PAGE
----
At the heart of the Bible is a moral and ethical call to fight unjust superpowers, whether they are Babylon, Rome, or even America.
From the divine punishment and promise found in Genesis through the revolutionary messages of Jesus and Paul, John Dominic Crossan reveals what the Bible has to say about land and economy, violence and retribution, justice and peace, and, ultimately, redemption. In contrast to the oppressive Roman military occupation of the first century, he examines the meaning of the non-violent Kingdom of God prophesized by Jesus and the equality advocated by Paul to the early Christian churches. Crossan contrasts these messages of peace with the misinterpreted apocalyptic vision from the Book of Revelation, which has been misrepresented by modern right-wing theologians and televangelists to justify U.S. military actions in the Middle East.
In God and Empire Crossan surveys the Bible from Genesis to Apocalypse, or the Book of Revelation, and discovers a hopeful message that cannot be ignored in these turbulent times. The first-century Pax Romana, Crossan points out, was in fact a "peace" won through violent military action. Jesus preached a different kind of peace—a peace that surpasses all understanding—and a kingdom not of Caesar but of God.
The Romans executed Jesus because he preached this Kingdom of God, a kingdom based on peace and justice, over the empire of Rome, which ruled by violence and force. For Jesus and Paul, Crossan explains, peace cannot be won the Roman way, through military victory, but only through justice and fair and equal treatment of all people.
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John Dominic Crossan, professor emeritus at DePaul University, is widely regarded as the foremost historical Jesus scholar of our time. He is the author of several bestselling books, including The Historical Jesus, How to Read the Bible and Still Be a Christian, God and Empire, Jesus: A Revolutionary Biography, The Greatest Prayer, The Last Week, and The Power of Parable. He lives in Minneola, Florida.From Booklist:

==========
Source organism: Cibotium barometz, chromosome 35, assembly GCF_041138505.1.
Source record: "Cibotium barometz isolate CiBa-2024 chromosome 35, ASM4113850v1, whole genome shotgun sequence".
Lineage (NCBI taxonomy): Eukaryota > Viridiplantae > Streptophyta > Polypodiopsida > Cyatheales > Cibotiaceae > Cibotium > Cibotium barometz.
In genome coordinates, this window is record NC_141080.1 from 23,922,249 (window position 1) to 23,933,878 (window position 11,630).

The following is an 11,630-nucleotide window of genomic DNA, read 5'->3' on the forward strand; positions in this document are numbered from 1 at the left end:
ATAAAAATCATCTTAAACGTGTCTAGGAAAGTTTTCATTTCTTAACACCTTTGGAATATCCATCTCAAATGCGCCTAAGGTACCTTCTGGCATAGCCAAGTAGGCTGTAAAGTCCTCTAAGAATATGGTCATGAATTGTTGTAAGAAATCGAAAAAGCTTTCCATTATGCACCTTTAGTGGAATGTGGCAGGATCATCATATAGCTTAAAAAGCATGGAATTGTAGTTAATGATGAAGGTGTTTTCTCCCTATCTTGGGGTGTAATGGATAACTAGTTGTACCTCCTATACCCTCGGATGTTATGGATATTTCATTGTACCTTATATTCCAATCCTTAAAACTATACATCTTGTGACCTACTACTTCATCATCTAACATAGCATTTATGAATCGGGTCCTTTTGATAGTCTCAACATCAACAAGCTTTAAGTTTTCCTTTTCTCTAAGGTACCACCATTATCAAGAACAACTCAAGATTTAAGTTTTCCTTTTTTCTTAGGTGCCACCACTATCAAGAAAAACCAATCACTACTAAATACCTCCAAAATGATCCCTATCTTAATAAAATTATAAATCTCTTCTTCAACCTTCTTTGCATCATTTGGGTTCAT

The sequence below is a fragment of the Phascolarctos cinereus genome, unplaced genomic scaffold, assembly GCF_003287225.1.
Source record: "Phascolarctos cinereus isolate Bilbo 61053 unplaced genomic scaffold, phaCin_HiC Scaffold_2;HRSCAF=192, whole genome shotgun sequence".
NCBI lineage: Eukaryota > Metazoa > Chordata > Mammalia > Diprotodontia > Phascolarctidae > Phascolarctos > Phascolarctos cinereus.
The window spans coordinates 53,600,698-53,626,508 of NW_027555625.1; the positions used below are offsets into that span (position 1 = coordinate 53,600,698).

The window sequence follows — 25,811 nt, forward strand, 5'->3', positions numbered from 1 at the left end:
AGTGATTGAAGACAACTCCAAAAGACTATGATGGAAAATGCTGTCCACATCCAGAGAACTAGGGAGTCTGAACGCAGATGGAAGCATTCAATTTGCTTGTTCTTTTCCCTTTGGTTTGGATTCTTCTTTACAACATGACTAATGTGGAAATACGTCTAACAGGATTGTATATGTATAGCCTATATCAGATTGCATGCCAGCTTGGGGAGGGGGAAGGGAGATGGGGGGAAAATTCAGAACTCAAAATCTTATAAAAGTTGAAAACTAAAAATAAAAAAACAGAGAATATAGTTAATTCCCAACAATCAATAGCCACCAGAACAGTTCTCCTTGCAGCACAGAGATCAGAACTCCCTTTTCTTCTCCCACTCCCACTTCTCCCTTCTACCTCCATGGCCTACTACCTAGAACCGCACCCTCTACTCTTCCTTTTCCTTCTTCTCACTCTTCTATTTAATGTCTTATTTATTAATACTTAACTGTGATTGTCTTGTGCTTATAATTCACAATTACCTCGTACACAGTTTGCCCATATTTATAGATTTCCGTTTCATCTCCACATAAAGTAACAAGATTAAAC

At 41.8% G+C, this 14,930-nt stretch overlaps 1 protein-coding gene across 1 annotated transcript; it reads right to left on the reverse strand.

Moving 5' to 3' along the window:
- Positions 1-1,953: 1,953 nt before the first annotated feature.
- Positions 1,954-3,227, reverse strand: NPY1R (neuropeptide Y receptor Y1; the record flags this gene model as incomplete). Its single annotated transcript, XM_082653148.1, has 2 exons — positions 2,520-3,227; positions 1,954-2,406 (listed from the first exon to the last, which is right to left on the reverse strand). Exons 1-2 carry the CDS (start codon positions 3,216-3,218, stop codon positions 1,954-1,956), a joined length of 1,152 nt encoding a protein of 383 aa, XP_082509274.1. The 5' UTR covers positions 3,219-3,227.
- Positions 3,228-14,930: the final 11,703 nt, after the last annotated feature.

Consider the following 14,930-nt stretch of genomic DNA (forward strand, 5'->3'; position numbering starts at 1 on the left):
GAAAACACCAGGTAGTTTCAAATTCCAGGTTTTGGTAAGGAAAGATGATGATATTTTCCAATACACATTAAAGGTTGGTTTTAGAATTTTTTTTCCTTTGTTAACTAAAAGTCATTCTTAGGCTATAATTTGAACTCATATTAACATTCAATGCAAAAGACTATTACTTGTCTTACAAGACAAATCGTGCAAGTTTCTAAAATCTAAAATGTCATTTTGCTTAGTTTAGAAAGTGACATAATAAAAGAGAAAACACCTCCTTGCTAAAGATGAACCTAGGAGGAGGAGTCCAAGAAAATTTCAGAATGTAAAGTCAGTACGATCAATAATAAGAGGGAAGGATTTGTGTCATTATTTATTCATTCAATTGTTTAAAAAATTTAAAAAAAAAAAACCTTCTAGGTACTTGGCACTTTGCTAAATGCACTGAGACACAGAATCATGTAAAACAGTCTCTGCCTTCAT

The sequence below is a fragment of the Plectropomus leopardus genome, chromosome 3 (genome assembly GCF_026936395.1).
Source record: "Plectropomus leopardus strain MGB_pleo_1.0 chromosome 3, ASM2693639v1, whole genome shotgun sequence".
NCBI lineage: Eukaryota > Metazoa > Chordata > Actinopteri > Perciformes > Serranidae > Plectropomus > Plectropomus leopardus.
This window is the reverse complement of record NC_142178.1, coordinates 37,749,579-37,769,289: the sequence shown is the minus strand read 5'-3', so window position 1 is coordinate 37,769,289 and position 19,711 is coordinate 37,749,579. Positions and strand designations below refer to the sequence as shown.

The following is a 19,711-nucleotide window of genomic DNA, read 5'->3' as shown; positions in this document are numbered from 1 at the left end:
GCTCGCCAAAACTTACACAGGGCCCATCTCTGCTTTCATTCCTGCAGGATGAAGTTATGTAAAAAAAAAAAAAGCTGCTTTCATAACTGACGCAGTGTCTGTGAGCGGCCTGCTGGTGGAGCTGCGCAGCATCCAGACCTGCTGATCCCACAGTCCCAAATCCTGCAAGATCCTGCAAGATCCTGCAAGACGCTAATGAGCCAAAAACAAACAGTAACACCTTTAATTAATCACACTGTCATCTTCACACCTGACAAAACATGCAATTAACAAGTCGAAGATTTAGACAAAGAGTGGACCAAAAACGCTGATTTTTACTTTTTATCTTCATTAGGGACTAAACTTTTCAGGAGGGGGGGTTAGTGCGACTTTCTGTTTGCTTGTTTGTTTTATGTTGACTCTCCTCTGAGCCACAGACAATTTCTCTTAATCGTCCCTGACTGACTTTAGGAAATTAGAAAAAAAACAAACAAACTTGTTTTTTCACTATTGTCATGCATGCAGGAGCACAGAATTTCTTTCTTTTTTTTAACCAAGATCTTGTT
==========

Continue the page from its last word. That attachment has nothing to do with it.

*Starred Review* By Crossan's lights, Jesus proposed the nonviolent kingdom of God to supplant Rome. And not just Rome but civilization per se may be the object of Jesus' revolution, for civilization building was Rome's pretext for imperial aggression and economic as well as physical violence against common people. Fighting Rome was folly, so the kingdom of God movement aimed to liberate ordinary people nonviolently. It threatened Rome because Jesus' proclamation of God defied the Roman emperor's institutional divinity, and because Jesus proposed peace through justice against Rome's conceit that it achieved peace through the violence of conquest. Paul sharpened the concept of equality in the kingdom of God by advocating for slaves and cooperating on equal terms with women; here Crossan goes Garry Wills' What Paul Meant (2006) one better by carefully explaining that pro-slavery and anti-women Pauline remarks come from epistles spuriously attributed to him. Later, the Revelation of John promulgated a "pornography of violence" and has malevolently affected Christianity ever since, most recently in rapture theology, whose influence on U.S. neoconservatives' bush-league Rome is the immediate provocation for this book. The opposition of God and empire, of justice and violence, persists. Despite a few rant-lines from the progressives' book of cant, this book makes the best reading for the most readers of any that Crossan has written. Ray Olson
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